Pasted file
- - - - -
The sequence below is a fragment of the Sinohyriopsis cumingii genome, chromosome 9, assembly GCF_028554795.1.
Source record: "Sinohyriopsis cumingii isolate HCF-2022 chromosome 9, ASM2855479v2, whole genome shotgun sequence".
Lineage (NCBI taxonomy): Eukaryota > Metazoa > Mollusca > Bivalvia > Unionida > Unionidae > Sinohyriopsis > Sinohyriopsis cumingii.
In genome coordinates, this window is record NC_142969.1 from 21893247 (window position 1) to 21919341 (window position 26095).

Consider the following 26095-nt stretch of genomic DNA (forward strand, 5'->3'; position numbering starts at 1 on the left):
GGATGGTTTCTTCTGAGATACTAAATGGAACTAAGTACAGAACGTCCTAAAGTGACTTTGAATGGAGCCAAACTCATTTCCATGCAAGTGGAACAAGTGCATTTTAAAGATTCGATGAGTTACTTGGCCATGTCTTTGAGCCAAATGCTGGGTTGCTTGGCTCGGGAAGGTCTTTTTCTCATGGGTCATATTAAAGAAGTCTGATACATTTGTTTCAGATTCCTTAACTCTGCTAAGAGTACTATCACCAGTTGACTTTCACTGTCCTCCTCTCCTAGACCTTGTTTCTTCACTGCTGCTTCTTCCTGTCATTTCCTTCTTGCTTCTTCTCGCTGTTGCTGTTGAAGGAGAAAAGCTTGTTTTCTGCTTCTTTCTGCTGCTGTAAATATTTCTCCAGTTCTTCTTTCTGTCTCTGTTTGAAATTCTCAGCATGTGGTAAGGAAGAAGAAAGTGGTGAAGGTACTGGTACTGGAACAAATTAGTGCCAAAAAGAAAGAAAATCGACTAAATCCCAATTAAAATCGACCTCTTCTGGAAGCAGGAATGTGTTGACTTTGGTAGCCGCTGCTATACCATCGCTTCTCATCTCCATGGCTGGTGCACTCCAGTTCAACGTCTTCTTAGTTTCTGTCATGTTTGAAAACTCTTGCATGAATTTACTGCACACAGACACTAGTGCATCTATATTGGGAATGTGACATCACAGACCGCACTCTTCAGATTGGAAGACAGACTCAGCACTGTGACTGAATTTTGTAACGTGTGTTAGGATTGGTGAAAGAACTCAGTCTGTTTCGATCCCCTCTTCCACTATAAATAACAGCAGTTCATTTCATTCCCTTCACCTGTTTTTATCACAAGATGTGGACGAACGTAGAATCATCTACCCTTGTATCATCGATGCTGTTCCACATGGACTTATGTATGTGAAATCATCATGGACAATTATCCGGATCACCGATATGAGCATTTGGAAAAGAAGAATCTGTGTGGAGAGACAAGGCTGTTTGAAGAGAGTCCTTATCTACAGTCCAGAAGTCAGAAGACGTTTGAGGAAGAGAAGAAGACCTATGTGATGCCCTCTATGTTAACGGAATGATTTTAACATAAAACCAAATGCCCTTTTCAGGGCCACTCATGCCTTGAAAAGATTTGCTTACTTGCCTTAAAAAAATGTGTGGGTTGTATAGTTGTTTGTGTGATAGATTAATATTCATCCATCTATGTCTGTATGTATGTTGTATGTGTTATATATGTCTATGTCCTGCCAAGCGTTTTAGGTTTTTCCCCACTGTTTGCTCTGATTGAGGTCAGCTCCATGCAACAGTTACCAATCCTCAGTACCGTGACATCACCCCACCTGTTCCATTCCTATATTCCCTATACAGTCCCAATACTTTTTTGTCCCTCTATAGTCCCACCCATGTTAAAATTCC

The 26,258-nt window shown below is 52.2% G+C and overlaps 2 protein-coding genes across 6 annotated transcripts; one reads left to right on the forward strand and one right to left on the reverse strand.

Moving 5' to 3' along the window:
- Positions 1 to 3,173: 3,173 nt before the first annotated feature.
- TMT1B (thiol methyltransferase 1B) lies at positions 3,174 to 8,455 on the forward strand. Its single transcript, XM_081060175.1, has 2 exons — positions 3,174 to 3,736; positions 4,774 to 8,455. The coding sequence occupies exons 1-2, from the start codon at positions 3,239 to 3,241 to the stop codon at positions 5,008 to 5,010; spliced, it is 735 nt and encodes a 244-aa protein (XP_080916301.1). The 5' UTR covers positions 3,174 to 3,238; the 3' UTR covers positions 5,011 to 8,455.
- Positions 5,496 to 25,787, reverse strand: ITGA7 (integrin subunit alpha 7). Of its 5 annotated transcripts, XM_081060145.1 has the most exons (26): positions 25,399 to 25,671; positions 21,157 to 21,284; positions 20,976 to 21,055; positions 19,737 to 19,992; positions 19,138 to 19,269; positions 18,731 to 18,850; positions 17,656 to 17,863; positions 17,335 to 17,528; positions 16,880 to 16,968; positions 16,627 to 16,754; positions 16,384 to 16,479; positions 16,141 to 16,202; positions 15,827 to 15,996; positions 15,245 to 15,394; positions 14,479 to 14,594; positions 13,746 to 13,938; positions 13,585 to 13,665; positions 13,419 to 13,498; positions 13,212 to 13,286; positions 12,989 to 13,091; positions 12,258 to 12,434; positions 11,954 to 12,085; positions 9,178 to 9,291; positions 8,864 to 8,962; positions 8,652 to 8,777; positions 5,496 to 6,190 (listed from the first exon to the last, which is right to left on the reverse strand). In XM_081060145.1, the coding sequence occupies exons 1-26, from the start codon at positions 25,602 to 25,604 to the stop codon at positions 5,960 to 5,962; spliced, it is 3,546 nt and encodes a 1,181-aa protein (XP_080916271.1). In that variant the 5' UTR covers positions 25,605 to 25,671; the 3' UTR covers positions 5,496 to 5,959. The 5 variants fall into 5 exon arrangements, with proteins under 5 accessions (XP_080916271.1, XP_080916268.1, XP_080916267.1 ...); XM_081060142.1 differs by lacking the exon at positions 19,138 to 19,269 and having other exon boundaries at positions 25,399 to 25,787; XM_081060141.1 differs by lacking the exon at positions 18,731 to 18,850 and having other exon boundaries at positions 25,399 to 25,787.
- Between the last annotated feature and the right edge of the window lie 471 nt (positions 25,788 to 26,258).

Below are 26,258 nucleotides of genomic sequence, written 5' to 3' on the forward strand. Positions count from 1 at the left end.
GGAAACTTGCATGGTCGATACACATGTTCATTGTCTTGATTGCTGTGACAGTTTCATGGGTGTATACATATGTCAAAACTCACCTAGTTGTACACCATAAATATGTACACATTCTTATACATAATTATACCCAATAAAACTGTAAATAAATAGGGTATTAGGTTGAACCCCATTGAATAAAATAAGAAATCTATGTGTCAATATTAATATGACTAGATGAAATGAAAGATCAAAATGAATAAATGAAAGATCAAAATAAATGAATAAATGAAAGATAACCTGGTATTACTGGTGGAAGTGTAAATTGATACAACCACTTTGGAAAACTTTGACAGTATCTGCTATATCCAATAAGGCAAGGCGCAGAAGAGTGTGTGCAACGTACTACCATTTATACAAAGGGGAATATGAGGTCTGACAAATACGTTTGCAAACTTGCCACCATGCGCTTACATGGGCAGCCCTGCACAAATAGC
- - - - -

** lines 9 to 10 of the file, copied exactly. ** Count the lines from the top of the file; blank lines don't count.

- Positions 1 to 3,173: 3,173 nt before the first annotated feature.
- TMT1B (thiol methyltransferase 1B) lies at positions 3,174 to 8,455 on the forward strand. Its single transcript, XM_081060175.1, has 2 exons — positions 3,174 to 3,736; positions 4,774 to 8,455. The coding sequence occupies exons 1-2, from the start codon at positions 3,239 to 3,241 to the stop codon at positions 5,008 to 5,010; spliced, it is 735 nt and encodes a 244-aa protein (XP_080916301.1). The 5' UTR covers positions 3,174 to 3,238; the 3' UTR covers positions 5,011 to 8,455.